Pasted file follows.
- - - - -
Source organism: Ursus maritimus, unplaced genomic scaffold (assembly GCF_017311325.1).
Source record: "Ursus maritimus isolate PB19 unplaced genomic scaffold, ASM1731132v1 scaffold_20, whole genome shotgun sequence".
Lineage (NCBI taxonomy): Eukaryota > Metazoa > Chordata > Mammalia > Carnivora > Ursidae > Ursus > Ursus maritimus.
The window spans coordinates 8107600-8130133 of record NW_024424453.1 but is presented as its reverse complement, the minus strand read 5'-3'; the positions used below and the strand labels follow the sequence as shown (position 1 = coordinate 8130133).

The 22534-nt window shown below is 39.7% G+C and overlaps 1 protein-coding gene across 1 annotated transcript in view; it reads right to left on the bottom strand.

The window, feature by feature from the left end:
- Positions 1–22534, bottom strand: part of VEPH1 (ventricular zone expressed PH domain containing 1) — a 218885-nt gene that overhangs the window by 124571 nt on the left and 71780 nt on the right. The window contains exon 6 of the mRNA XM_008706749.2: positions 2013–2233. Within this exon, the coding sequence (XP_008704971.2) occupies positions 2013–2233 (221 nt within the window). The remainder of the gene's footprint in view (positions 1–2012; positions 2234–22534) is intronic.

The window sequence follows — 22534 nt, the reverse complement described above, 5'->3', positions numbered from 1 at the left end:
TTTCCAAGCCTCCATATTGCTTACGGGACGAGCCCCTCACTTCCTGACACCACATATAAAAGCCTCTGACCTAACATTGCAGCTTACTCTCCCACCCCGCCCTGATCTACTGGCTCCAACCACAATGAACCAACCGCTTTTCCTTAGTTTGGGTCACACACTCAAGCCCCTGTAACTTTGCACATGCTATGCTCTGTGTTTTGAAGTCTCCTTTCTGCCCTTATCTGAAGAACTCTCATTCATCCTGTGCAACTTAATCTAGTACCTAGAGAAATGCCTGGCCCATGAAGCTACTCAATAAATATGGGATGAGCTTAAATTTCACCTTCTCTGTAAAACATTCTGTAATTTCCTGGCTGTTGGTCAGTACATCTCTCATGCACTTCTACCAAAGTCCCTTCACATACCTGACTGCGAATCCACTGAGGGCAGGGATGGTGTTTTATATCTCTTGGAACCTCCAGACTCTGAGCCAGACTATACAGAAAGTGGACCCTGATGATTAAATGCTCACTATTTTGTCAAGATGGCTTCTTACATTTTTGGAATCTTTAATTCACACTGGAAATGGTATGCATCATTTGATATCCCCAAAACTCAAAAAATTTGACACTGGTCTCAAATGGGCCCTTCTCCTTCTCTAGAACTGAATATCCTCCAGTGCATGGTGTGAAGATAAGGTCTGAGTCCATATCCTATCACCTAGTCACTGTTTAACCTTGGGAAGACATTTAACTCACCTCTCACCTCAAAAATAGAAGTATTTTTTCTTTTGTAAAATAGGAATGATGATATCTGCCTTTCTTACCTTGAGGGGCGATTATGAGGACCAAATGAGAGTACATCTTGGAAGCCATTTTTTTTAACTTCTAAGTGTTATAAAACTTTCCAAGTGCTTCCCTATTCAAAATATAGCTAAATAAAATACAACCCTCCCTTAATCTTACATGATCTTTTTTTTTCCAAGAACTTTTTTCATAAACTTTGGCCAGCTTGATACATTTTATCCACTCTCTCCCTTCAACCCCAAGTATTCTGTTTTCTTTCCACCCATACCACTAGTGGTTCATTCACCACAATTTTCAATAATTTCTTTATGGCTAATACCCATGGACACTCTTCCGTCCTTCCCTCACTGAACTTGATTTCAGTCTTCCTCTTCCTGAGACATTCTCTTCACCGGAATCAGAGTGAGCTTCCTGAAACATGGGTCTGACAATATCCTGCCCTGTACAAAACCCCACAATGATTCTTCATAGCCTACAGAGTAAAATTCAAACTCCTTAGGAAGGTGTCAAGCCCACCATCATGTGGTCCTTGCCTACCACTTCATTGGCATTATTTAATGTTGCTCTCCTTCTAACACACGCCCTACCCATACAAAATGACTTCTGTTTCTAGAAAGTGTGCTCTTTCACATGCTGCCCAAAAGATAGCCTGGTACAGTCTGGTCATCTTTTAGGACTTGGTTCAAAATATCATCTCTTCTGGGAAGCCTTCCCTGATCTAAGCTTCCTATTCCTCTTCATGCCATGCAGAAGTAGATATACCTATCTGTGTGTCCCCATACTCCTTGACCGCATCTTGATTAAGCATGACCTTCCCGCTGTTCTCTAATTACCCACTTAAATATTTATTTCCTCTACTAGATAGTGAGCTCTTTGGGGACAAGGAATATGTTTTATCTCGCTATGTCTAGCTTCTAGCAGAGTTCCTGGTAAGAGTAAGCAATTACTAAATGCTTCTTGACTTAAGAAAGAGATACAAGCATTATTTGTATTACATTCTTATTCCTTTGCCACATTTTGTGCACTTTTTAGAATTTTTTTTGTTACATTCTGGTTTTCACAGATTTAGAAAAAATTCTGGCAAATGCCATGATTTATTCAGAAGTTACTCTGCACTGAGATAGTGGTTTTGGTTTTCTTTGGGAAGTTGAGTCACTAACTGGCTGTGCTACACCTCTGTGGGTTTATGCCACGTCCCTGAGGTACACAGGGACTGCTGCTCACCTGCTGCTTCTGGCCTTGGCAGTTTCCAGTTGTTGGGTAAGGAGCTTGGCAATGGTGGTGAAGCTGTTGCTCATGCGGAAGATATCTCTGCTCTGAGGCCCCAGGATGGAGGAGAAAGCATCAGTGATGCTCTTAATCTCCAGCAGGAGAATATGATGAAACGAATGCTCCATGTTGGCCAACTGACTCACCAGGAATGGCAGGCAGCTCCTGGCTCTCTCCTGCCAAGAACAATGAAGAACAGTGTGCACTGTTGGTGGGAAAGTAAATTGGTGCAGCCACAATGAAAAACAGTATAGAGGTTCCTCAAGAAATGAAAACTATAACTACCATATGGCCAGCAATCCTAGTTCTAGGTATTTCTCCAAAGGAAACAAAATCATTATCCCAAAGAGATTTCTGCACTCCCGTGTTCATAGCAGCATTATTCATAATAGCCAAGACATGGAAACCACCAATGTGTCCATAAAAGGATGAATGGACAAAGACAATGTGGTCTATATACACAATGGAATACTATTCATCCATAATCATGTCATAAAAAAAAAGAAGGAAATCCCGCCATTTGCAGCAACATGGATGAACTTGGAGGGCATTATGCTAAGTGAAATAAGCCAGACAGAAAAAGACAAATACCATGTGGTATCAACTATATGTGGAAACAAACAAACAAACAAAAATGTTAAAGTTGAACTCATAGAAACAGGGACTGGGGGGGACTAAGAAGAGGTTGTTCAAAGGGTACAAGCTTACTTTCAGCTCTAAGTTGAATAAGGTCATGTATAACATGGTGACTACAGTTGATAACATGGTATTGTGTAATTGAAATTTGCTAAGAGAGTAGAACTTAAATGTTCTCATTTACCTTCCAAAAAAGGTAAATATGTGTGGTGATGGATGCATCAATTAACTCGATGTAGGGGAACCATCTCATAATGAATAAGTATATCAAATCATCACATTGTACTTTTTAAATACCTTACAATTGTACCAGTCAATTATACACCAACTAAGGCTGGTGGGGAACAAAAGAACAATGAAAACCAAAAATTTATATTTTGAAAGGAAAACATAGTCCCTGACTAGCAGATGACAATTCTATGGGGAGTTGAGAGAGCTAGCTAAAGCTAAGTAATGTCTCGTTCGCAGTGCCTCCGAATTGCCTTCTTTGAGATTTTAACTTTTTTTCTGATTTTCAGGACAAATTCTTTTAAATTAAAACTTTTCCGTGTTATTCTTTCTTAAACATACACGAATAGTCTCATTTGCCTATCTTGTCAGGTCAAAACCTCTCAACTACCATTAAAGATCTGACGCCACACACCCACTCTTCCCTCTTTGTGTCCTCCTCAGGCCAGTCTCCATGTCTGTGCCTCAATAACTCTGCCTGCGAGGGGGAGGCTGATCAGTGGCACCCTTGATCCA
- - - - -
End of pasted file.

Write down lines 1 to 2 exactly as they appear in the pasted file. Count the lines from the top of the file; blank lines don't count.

Source organism: Ursus maritimus, unplaced genomic scaffold (assembly GCF_017311325.1).
Source record: "Ursus maritimus isolate PB19 unplaced genomic scaffold, ASM1731132v1 scaffold_20, whole genome shotgun sequence".